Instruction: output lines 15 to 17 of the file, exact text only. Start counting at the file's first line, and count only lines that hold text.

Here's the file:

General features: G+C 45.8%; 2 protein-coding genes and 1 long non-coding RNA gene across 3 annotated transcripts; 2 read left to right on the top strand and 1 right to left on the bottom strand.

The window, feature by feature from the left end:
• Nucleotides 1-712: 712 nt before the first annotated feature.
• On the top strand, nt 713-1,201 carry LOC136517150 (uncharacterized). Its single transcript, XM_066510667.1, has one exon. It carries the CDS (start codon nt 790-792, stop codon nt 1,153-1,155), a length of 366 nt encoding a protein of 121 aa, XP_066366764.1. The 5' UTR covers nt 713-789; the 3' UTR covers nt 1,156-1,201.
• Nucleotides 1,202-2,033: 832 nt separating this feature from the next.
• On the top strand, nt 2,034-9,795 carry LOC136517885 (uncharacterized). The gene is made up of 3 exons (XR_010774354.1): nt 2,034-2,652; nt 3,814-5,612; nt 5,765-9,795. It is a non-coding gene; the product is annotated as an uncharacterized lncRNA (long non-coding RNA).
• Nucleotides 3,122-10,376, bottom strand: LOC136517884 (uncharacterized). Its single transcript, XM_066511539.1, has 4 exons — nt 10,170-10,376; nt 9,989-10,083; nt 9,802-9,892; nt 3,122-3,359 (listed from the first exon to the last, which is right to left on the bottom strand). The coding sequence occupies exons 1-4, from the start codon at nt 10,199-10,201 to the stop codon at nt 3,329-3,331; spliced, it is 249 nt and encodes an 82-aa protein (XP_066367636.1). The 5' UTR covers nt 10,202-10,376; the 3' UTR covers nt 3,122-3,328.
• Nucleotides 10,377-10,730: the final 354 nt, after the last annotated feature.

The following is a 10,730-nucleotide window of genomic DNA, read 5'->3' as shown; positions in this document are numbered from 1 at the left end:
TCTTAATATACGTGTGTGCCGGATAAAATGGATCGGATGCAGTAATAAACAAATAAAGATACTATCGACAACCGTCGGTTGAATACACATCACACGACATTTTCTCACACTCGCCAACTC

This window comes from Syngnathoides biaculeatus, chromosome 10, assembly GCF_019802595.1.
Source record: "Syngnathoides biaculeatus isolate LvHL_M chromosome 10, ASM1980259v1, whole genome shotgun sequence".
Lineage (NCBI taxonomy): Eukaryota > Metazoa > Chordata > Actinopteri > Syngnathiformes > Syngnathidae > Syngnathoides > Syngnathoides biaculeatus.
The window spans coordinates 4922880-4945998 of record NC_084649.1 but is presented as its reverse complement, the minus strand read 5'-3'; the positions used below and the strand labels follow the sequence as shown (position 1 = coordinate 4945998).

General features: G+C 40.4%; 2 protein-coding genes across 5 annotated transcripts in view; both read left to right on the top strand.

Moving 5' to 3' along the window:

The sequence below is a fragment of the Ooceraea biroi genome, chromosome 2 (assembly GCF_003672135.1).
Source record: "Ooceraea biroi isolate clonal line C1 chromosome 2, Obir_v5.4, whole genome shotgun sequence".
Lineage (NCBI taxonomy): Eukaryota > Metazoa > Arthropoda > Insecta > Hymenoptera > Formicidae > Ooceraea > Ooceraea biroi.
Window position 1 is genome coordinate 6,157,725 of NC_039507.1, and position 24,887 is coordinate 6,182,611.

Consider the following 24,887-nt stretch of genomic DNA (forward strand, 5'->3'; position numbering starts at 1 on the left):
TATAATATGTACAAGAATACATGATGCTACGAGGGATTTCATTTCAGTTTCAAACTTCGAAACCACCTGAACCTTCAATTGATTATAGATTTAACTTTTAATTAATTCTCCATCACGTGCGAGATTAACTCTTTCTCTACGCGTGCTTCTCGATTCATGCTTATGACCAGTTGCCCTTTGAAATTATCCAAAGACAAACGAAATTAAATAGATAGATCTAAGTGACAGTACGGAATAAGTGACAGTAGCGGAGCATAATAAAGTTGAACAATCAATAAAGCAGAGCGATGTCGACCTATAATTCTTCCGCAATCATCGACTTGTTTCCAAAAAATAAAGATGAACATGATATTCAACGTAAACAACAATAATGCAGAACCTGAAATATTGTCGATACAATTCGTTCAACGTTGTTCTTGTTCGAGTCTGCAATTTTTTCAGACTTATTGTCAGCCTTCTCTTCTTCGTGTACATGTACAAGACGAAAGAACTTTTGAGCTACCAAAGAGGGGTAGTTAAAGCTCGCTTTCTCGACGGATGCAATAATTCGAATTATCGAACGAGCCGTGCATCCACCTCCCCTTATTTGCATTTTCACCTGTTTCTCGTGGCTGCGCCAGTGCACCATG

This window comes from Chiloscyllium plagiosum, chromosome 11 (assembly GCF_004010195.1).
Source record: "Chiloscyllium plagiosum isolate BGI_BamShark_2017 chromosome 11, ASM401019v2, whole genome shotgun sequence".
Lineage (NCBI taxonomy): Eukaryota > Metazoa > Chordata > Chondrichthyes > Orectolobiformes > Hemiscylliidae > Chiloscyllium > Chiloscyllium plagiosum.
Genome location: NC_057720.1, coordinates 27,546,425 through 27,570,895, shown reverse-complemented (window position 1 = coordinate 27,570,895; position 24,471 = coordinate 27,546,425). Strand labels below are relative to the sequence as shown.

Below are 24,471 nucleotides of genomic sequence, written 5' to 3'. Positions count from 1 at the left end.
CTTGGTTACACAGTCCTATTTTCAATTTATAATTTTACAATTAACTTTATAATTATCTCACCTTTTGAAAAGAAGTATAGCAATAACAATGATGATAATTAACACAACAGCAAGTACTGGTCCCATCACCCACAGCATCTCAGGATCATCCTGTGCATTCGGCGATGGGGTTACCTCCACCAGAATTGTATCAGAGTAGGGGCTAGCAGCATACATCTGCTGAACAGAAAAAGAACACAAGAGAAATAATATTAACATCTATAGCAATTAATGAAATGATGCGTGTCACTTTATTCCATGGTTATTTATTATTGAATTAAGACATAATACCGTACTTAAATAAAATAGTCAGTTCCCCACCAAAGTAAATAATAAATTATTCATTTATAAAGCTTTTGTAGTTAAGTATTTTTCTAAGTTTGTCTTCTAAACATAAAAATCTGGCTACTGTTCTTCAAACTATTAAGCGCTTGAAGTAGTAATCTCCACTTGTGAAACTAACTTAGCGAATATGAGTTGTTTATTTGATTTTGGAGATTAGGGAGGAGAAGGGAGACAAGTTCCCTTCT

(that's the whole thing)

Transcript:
General features: G+C 40.4%; 2 protein-coding genes across 5 annotated transcripts in view; both read left to right on the top strand.

Moving 5' to 3' along the window:

The sequence below is a fragment of the Ooceraea biroi genome, chromosome 2 (assembly GCF_003672135.1).